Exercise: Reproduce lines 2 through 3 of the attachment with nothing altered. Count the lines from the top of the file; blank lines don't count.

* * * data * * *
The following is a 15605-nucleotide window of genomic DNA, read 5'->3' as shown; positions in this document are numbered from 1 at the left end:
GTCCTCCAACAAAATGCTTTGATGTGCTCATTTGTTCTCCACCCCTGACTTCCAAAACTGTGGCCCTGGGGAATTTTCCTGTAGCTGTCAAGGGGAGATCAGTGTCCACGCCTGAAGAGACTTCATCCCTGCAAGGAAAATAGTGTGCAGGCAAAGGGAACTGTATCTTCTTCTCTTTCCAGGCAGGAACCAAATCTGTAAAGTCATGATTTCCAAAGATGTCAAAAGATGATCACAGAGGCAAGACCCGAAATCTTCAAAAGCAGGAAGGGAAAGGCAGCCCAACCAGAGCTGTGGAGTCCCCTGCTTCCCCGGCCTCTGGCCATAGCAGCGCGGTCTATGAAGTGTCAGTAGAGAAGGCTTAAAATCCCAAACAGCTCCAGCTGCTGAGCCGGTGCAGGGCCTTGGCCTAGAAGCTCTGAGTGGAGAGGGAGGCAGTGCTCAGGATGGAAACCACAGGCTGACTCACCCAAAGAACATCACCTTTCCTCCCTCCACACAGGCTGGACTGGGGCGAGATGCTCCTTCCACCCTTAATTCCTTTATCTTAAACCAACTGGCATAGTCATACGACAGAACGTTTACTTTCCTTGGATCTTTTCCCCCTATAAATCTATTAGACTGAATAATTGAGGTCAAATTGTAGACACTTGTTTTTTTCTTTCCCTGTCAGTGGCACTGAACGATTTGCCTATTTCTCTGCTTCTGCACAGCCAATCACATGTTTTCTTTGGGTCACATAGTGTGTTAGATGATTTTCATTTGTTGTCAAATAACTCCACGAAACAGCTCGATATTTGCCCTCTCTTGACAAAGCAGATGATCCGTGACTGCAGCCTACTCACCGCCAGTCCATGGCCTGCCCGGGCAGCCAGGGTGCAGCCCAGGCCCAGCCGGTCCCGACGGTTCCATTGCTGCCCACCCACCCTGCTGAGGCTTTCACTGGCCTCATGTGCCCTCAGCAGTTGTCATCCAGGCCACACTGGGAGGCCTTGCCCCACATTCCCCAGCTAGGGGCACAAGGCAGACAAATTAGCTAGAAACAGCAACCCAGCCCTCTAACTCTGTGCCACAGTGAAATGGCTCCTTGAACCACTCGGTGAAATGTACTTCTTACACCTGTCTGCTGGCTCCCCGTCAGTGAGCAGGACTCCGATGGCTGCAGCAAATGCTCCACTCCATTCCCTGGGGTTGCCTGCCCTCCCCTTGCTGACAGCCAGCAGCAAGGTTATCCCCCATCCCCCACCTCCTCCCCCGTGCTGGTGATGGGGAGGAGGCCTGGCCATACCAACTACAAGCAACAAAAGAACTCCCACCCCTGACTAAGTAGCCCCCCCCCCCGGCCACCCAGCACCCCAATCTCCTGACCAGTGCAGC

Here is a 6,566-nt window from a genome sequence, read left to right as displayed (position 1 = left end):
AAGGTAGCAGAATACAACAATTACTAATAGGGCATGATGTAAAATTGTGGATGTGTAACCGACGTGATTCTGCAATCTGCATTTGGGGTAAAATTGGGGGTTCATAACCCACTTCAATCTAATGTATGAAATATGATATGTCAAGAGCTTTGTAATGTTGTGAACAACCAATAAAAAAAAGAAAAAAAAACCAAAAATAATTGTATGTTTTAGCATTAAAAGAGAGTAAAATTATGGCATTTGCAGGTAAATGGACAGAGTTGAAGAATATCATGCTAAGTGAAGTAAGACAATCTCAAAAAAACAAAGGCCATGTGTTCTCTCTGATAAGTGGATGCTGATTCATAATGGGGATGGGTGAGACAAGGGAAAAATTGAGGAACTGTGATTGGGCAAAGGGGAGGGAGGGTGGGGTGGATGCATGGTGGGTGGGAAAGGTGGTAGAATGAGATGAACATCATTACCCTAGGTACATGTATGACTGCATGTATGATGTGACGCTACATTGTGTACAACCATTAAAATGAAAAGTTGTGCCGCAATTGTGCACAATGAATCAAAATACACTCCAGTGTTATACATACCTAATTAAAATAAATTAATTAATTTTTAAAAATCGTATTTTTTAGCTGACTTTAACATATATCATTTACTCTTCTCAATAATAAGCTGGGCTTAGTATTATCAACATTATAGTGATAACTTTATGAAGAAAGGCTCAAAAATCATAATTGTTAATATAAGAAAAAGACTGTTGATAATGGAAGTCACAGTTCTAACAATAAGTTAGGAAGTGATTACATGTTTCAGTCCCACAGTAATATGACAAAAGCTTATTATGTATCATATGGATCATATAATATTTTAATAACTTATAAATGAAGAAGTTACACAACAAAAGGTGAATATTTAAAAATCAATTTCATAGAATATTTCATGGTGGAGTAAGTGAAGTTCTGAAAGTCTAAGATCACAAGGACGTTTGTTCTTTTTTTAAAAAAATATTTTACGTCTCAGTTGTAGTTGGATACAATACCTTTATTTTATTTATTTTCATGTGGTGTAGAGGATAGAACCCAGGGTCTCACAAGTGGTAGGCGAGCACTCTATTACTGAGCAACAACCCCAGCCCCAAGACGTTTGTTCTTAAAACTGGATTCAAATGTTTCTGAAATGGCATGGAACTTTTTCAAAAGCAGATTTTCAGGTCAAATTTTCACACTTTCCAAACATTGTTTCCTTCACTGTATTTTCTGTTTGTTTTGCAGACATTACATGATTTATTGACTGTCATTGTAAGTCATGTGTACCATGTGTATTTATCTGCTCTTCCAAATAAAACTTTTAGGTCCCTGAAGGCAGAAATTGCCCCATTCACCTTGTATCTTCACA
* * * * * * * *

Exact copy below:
GTCCTCCAACAAAATGCTTTGATGTGCTCATTTGTTCTCCACCCCTGACTTCCAAAACTGTGGCCCTGGGGAATTTTCCTGTAGCTGTCAAGGGGAGATCAGTGTCCACGCCTGAAGAGACTTCATCCCTGCAAGGAAAATAGTGTGCAGGCAAAGGGAACTGTATCTTCTTCTCTTTCCAGGCAGGAACCAAATCTGTAAAGTCATGATTTCCAAAGATGTCAAAAGATGATCACAGAGGCAAGACCCGAAATCTTCAAAAGCAGGAAGGGAAAGGCAGCCCAACCAGAGCTGTGGAGTCCCCTGCTTCCCCGGCCTCTGGCCATAGCAGCGCGGTCTATGAAGTGTCAGTAGAGAAGGCTTAAAATCCCAAACAGCTCCAGCTGCTGAGCCGGTGCAGGGCCTTGGCCTAGAAGCTCTGAGTGGAGAGGGAGGCAGTGCTCAGGATGGAAACCACAGGCTGACTCACCCAAAGAACATCACCTTTCCTCCCTCCACACAGGCTGGACTGGGGCGAGATGCTCCTTCCACCCTTAATTCCTTTATCTTAAACCAACTGGCATAGTCATACGACAGAACGTTTACTTTCCTTGGATCTTTTCCCCCTATAAATCTATTAGACTGAATAATTGAGGTCAAATTGTAGACACTTGTTTTTTTCTTTCCCTGTCAGTGGCACTGAACGATTTGCCTATTTCTCTGCTTCTGCACAGCCAATCACATGTTTTCTTTGGGTCACATAGTGTGTTAGATGATTTTCATTTGTTGTCAAATAACTCCACGAAACAGCTCGATATTTGCCCTCTCTTGACAAAGCAGATGATCCGTGACTGCAGCCTACTCACCGCCAGTCCATGGCCTGCCCGGGCAGCCAGGGTGCAGCCCAGGCCCAGCCGGTCCCGACGGTTCCATTGCTGCCCACCCACCCTGCTGAGGCTTTCACTGGCCTCATGTGCCCTCAGCAGTTGTCATCCAGGCCACACTGGGAGGCCTTGCCCCACATTCCCCAGCTAGGGGCACAAGGCAGACAAATTAGCTAGAAACAGCAACCCAGCCCTCTAACTCTGTGCCACAGTGAAATGGCTCCTTGAACCACTCGGTGAAATGTACTTCTTACACCTGTCTGCTGGCTCCCCGTCAGTGAGCAGGACTCCGATGGCTGCAGCAAATGCTCCACTCCATTCCCTGGGGTTGCCTGCCCTCCCCTTGCTGACAGCCAGCAGCAAGGTTATCCCCCATCCCCCACCTCCTCCCCCGTGCTGGTGATGGGGAGGAGGCCTGGCCATACCAACTACAAGCAACAAAAGAACTCCCACCCCTGACTAAGTAGCCCCCCCCCCCGGCCACCCAGCACCCCAATCTCCTGACCAGTGCAGC

Here is a 6,566-nt window from a genome sequence, read left to right as displayed (position 1 = left end):